Is Bukele the key to greater Central American integration?

The role of the Salvadoran president can serve to revive the dream of a (more) united Central America .

Nayib Bukele, President of El Salvador

His anti-establishment and populist style allows him to be liked by a Latin American population tired of the political class. Photo: IG-nayibbukele

LatiAmerican Post | Santiago Gómez Hernández

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Leer en español: ¿Es Bukele la clave para una mayor integración centroamericana?

The popularity of Nayib Bukele, president of El Salvador, crosses borders . It was not only demonstrated that in his country he is the lord and master, completely controlling the executive, legislative and judicial with the last parliamentary elections. Also the favorable image of the "millennial president", as he calls himself, generates followers throughout the American continent.

His anti-establishment and populist style allows him to be liked by a Latin American population tired of the political class.

Vaccines as a diplomatic method

For very few presidents, the pandemic was an opportunity to make great strides. Well, Bukele has always proven to be an unconventional president and managed to capitalize on the health crisis.

Not only for being the lord and lord of social networks and promoting his achievements, since El Salvador registers much better numbers in its fight against COVID-19 compared to Honduras, Guatemala, and many other countries in the region. Bukele is also now using his maneuverability with vaccines.

The Salvadoran president recently took advantage of 78,000 surplus vaccines that he had in El Salvador to send to Honduras. What in many cases is seen as a policy of sister governments, in this, the gravitational figure of Bukele monopolized the subconscious of Hondurans and they see him as the person responsible for this cooperation.

Also read: Vaccine diplomacy

Several Hondurans thank the neighboring president for the vaccines. This has demonstrated Bukele's obvious strategy to get followers, even outside its borders.

This has even generated electoral sympathy in Hondurans themselves, according to Jennifer Ávila, director of the independent media outlet Contracorriente, for El País in Spain. Bukele is getting several opposition parties to President Juan Orlando Hernández to use the image of the Salvadoran to get votes. This will leave an unprecedented event for a foreign leader capable of influencing the Honduran elections with his image and support alone. This is even seen in social media accounts of Nuevas Ideas franchises (party founded by Bukele) in Honduras, Nicaragua and Guatemala.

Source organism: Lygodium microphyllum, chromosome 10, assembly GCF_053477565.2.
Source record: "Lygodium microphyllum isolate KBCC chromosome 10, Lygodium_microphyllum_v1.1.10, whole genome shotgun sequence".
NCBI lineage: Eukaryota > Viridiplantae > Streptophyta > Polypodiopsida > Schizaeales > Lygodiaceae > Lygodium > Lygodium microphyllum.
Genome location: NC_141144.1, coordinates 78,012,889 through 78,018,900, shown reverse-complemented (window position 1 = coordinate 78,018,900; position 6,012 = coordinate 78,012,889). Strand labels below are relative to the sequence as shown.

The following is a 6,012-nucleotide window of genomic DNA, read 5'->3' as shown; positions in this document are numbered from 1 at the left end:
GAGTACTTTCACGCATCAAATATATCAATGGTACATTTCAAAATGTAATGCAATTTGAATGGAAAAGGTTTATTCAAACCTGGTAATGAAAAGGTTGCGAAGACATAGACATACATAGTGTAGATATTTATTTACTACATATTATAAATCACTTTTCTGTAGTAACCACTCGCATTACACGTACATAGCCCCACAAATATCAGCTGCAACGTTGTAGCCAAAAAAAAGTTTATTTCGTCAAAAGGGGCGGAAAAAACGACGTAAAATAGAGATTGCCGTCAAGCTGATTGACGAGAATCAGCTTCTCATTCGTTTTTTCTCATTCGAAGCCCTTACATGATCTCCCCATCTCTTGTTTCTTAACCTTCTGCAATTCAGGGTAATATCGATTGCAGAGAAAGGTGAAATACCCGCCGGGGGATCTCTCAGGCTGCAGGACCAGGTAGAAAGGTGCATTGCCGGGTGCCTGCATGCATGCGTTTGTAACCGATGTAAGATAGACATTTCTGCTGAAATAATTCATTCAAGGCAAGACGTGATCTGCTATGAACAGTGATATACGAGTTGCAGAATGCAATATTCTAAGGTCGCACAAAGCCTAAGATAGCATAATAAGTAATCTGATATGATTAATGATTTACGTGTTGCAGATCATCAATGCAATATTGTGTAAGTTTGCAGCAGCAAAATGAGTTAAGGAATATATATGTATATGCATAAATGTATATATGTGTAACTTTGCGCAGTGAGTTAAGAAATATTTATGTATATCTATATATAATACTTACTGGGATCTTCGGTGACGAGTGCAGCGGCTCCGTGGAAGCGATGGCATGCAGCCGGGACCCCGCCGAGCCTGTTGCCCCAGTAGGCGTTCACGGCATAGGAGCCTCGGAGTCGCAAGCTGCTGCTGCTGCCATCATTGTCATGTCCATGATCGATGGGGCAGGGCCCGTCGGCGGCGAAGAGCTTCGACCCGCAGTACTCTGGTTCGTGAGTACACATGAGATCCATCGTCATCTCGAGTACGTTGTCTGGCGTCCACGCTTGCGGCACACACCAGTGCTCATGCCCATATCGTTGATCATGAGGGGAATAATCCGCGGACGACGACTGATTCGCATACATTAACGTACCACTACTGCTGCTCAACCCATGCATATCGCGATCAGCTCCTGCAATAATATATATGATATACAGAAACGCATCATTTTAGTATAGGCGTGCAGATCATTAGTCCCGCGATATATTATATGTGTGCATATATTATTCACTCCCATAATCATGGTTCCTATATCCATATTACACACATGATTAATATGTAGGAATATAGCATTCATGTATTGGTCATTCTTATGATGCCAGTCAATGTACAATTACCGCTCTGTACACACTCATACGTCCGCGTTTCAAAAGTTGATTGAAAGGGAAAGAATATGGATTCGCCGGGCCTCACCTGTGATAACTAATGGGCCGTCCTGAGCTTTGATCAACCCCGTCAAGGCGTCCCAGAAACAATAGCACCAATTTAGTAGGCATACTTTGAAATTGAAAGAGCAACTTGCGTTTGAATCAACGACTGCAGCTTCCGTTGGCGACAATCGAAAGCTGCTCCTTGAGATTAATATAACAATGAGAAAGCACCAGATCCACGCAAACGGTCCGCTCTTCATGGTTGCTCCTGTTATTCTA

Obviously, this play can also be risky. A diplomatic conflict with a neighboring country could also generate economic consequences that benefit no one. For this, Bukele will have to deal with his public speeches towards internal politics with tweezers.

The second Central American Republic

Although thinking that Nayib Bukele could be that caudillo capable of reunifying the Central American countries is quite utopian, it is not false that his image can generate greater cooperation between these countries.

It could be something very similar to what former President Hugo Chávez managed to leverage in popularity and petrodollars. Thanks to the support of the Bolivarian colonel, Venezuela created organizations such as the Petrocaribe and managed to control Unasur due to its allies in the region.

Likewise, not for nothing, the late "commander" always envisioned fulfilling Bolívar's dream and being the successor of that United America, from the Rio Grande to Patagonia. Now Bukele could get the return of the Federal Republic of Central America, or at least some part of it with allied governments. Well, it is not very far from reality that Bukele manages to emerge as the image of a caudillo that Latinos love so much.

The image of Nayib Bukele as the new Rock Star of Latin politics is a reality. In a scenario of great unpopularity among the governments of the region, the leader of the New Ideas party is the one who is best off. Will the millennial president be the figure that promotes the Central American union, or at least the northern triangle: Honduras, Guatemala and El Salvador?

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